Vol. 54 No. 2 1987 - page 299

Tom Clark
"To write poetry now, even on current events, means to
withdraw into the ivory tower. It's as though one were practicing the
art of filigree. There is something eccentric, cranky, obtuse about it.
Such poetry is like the castaway's note in the bottle."
Though it's been almost forty-five years since Bertolt Brecht
made that statement, it has never been more applicable than at pre–
sent; poets have never seemed more "eccentric, cranky, obtuse,"
their poems never fuller of the consummate irrelevance implied by
Brecht's phrase, "the art of filigree." In what is obviously an ex–
tremely fragmented time for society at large as well as for the special
interests of literature, the arts have entered a phase of extreme
"pluralization" - as Ron Silliman, editor of the new "language
poetry" anthology,
In The American Tree,1
calls it. All thoughts of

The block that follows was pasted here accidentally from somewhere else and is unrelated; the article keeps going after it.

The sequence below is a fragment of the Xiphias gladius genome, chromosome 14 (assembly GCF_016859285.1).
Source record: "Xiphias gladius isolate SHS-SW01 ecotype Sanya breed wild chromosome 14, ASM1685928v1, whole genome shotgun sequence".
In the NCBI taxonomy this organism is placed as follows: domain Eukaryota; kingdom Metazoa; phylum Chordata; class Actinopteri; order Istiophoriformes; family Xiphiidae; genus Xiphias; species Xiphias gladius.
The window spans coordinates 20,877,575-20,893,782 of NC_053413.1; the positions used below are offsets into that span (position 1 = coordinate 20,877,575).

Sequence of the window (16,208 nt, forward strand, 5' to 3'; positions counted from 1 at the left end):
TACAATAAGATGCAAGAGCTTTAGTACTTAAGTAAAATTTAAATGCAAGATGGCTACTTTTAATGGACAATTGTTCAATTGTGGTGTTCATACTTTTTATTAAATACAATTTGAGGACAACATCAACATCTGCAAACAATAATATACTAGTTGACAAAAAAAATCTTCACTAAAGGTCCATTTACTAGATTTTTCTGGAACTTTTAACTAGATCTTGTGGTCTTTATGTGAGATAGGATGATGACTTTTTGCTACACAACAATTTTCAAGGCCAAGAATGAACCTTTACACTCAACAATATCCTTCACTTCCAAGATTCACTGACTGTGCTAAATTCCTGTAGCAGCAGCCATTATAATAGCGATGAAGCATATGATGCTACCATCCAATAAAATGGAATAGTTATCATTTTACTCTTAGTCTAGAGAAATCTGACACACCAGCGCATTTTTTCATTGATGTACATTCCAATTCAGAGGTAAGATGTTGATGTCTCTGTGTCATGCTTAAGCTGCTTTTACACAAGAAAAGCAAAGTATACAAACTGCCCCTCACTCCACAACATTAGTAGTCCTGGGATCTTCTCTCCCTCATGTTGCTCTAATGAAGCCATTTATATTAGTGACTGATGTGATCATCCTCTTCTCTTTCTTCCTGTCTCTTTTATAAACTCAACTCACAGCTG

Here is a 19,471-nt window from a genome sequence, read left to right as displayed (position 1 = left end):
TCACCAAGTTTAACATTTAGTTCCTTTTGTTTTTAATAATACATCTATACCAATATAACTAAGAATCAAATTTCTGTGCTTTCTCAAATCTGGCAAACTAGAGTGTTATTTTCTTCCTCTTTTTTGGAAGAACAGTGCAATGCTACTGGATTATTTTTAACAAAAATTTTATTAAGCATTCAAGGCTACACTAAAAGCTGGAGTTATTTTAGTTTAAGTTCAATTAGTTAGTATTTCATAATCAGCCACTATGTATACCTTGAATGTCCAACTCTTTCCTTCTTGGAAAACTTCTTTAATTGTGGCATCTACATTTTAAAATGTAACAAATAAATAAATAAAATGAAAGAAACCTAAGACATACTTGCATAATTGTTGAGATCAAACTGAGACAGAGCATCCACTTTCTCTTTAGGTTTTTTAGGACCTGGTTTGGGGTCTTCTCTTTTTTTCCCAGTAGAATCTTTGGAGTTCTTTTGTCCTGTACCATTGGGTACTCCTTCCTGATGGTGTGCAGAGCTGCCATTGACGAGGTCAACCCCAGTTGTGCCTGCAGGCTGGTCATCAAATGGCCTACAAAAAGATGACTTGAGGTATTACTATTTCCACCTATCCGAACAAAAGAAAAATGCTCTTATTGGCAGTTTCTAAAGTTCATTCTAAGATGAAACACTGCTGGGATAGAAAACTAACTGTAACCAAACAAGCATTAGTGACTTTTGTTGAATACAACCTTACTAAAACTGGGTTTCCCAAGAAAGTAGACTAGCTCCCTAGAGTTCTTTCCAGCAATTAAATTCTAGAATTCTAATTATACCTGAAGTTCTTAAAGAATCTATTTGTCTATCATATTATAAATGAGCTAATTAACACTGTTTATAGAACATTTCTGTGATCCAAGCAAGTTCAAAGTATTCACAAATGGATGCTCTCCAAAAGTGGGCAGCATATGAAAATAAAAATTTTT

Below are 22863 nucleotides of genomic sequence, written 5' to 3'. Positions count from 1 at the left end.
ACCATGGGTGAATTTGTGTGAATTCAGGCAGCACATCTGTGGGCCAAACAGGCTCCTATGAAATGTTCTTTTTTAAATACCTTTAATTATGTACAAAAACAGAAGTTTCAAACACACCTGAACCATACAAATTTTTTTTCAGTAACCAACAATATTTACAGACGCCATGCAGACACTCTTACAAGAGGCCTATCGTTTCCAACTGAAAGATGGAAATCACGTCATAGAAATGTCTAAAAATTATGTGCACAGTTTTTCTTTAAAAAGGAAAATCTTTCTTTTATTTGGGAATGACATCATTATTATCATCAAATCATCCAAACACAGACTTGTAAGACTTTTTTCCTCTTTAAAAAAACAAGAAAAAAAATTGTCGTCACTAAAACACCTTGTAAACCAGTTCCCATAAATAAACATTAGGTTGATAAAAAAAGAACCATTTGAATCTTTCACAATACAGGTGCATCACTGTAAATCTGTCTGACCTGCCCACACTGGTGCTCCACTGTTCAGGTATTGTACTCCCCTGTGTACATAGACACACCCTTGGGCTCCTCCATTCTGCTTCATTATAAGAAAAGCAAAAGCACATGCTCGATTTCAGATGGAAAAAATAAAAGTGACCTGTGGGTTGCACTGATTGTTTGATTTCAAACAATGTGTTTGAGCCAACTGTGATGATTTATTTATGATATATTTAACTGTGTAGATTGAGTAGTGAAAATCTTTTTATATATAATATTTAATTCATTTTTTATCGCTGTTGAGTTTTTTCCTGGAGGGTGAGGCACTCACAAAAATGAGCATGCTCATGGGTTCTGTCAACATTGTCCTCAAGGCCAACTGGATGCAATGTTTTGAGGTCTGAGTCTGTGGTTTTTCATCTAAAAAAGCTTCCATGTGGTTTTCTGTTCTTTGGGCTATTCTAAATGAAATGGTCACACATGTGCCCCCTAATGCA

truth or beauty or
in writing are to be considered either
nostalgic or plain reactionary, or so Silliman implies. "Any debate
over who is, or is not a better writer," he decrees in his introduction,
"is, for the most part, a surrogate social struggle."
The guidebooks to this brave new world beyond the who's-a–
better-writer debate are starting to roll off not only the small
presses-among which the "language" movement has already im–
planted itself-but those of some of America's universities as well.
In recent years Southern Illinois University Press has issued some of
the principal documents of this movement, including Barrett Wat–
ten's volume of critical essays
(Total Syntax)
and Bob Perelman's col–
lection of those shadowboxing, self-qualifying "talks" which are this
group's dominant mode of production
Now, from
the University of Maine's National Poetry Foundation, comes this
six-hundred-odd-page blockbuster anthology, a volume that
registers the movement's literary performance to date.
The "language school," as this group is often called (in honor
of L-A-N-G-U-A-G-E, a magazine Silliman terms "the first
American journal of poetics by and for poets "), has its stronghold in
1. In The American Tree,
edited by Ron Silliman. National Poetry Foundation ,
University of Maine at Orono, Maine.
179...,289,290,291,292,293,294,295,296,297,298 300,301,302,303,304,305,306,307,308,309,...350
Powered by FlippingBook